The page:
Camping in Nunavut

Canada's Arctic territory pairs incredible outdoor adventure with ways to experience Inuit culture.

Popular camping styles for Nunavut

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Camping in Nunavut guide


Extending some 2 million square kilometres across the top of Canada, Nunavut is the place for one-of-a-kind Arctic outings, whether you travel by dogsled, snowmobile, kayak, or your own feet. Venture along the fjords to the floe edge (where ice meets the open ocean), backpack across the tundra during the long summer days, or check out the work of Nunavut’s many artists. The majority of the region’s people are Inuit, and the territory’s capital, Iqaluit, means “Place of Many Fish,” in Inuktitut. If you’re not an experienced Arctic traveler, you may want to book your trip through a local outfitter skilled at exploring this remote destination.

Where to go


Nunavut’s capital city is the starting point for most adventures in the territory. It’s easy to sign up for dogsledding, snowmobiling, sea kayaking, canoeing, and other excursions right from town, but campers, hikers, and bird watchers can also explore nearby Sylvia Grinnell Territorial Park for an independent adventure.

Qikiqtaaluk (Baffin Island) region beyond Iqaluit

Encompassing Canada’s largest island, this is where you’ll find the community of Pangnirtung, near Auyuittuq National Park, and a number of protected lands. Sirmilik National Park, at Baffin Island’s northern tip, takes its name from the Inuktitut for “Place of the Glaciers” and is accessible from Pond Inlet or Arctic Bay, while Qausuittuq National Park on Bathurst Island in the high Arctic and Quttinirpaaq National Park, the “Land at the Top of the World,” are other highlights.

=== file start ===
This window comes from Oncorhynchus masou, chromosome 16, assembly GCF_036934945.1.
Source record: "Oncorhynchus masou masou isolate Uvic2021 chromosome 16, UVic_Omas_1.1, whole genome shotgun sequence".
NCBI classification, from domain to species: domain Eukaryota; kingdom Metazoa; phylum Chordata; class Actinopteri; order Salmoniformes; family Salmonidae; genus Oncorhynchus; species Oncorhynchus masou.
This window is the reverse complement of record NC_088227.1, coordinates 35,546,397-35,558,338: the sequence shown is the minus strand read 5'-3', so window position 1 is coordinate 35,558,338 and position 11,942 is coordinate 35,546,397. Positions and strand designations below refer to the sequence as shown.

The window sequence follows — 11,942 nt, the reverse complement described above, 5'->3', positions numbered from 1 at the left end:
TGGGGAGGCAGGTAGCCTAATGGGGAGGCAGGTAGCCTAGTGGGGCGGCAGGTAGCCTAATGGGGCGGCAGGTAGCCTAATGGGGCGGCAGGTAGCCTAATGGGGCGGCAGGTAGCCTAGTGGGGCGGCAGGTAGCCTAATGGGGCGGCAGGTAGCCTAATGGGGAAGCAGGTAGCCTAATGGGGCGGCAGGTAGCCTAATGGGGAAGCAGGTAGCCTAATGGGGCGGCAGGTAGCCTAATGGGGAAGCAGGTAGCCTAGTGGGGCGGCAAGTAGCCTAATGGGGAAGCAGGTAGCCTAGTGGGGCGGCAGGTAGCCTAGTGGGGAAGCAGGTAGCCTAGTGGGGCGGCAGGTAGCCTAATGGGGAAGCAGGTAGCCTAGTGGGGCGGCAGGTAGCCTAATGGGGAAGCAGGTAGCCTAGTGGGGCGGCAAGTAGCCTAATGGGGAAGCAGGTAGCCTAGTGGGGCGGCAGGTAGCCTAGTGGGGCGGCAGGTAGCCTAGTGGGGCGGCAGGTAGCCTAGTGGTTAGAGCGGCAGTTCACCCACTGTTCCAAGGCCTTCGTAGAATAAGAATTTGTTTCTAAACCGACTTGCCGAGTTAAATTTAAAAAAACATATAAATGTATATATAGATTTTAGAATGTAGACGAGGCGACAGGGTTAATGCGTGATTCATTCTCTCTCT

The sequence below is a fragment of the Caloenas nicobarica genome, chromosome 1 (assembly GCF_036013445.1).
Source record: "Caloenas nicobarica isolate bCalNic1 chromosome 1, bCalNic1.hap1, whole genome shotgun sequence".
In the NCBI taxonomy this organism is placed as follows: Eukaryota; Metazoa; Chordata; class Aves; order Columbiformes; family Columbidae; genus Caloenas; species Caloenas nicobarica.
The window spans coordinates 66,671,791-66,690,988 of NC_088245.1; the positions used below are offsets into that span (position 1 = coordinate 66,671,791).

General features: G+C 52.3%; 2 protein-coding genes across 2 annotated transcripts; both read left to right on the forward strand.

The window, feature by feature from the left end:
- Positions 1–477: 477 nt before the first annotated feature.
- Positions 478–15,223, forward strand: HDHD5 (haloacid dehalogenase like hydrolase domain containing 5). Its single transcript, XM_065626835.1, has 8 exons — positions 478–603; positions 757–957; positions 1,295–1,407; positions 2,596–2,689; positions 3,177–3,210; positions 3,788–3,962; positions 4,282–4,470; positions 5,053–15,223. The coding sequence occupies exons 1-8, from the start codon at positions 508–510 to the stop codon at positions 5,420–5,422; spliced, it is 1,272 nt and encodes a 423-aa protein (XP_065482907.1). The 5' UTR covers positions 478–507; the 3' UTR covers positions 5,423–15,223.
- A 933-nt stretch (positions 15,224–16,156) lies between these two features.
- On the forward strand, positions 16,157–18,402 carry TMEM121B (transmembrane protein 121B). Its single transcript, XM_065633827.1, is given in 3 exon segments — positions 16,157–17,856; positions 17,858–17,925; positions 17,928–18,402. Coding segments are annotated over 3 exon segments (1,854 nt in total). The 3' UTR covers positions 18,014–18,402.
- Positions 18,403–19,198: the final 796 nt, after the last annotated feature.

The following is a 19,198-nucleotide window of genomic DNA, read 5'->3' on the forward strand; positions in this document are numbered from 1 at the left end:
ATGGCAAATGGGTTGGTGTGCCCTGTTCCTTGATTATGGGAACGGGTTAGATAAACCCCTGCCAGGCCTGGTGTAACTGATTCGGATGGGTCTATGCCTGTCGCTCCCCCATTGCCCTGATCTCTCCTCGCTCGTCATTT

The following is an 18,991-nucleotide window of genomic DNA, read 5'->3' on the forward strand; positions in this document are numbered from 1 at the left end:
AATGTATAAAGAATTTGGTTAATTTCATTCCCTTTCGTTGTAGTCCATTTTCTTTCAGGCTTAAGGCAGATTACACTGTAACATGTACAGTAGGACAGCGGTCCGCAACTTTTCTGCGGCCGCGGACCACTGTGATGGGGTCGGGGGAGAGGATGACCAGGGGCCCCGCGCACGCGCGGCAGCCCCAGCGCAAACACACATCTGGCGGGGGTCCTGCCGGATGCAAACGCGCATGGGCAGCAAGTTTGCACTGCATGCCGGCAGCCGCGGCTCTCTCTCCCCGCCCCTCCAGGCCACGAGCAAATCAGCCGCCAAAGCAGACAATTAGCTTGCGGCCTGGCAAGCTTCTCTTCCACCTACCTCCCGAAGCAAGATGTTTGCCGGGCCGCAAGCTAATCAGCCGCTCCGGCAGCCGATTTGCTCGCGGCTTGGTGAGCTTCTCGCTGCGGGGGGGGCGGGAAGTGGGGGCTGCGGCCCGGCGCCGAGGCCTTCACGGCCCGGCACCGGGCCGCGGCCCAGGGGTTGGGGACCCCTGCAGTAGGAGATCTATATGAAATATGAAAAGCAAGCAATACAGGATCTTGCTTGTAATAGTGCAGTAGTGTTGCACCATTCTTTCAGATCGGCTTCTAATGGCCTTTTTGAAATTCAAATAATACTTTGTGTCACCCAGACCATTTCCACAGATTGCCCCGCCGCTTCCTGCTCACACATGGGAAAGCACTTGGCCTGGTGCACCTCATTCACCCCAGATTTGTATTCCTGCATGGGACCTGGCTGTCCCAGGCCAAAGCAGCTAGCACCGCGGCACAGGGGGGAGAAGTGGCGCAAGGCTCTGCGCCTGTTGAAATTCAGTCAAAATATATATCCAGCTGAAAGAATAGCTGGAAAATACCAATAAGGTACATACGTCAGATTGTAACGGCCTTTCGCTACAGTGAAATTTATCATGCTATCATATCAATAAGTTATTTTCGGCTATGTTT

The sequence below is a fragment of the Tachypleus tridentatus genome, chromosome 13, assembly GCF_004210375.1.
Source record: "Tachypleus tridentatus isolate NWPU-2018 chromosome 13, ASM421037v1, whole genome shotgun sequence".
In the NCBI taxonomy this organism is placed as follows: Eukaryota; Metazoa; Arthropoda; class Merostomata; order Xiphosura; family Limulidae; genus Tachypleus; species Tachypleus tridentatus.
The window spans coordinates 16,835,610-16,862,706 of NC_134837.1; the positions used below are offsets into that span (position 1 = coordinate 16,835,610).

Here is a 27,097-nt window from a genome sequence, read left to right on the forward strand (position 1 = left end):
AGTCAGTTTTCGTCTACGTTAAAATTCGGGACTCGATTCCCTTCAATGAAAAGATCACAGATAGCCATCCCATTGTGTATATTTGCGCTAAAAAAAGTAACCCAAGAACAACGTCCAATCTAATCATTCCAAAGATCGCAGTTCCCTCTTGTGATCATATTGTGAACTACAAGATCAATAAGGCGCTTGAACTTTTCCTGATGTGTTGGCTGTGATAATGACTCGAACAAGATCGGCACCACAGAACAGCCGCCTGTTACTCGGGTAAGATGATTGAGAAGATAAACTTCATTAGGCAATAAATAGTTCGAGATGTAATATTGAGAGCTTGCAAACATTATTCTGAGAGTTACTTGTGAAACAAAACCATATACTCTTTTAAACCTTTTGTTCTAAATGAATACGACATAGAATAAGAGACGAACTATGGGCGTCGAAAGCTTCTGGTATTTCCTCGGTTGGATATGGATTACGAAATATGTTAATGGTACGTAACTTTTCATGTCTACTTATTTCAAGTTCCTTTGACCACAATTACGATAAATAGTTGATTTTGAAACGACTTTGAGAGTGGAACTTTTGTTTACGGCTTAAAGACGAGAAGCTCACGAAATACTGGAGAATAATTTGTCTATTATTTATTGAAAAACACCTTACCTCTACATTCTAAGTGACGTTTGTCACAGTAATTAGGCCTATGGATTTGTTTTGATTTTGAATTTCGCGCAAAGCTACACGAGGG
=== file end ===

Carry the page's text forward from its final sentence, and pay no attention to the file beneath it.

Home to Ukkusiksalik National Park, as well as the communities of Rankin Inlet, Baker Lake, and Naujaat (Repulse Bay), Kivalliq is north of Manitoba along the shores of Hudson Bay, where it’s common to spot beluga whales. Operators run boat trips into the national park in July and August. It’s also good to know that this is polar bear and caribou country.


Nunavut’s westernmost area borders the Northwest Territories and extends across the Northwest Passage far into the Arctic. Kitikmeot is known for its wildlife viewing—think caribou, musk ox, and grizzly bears, as well as narwhal, bowhead, and beluga whales.

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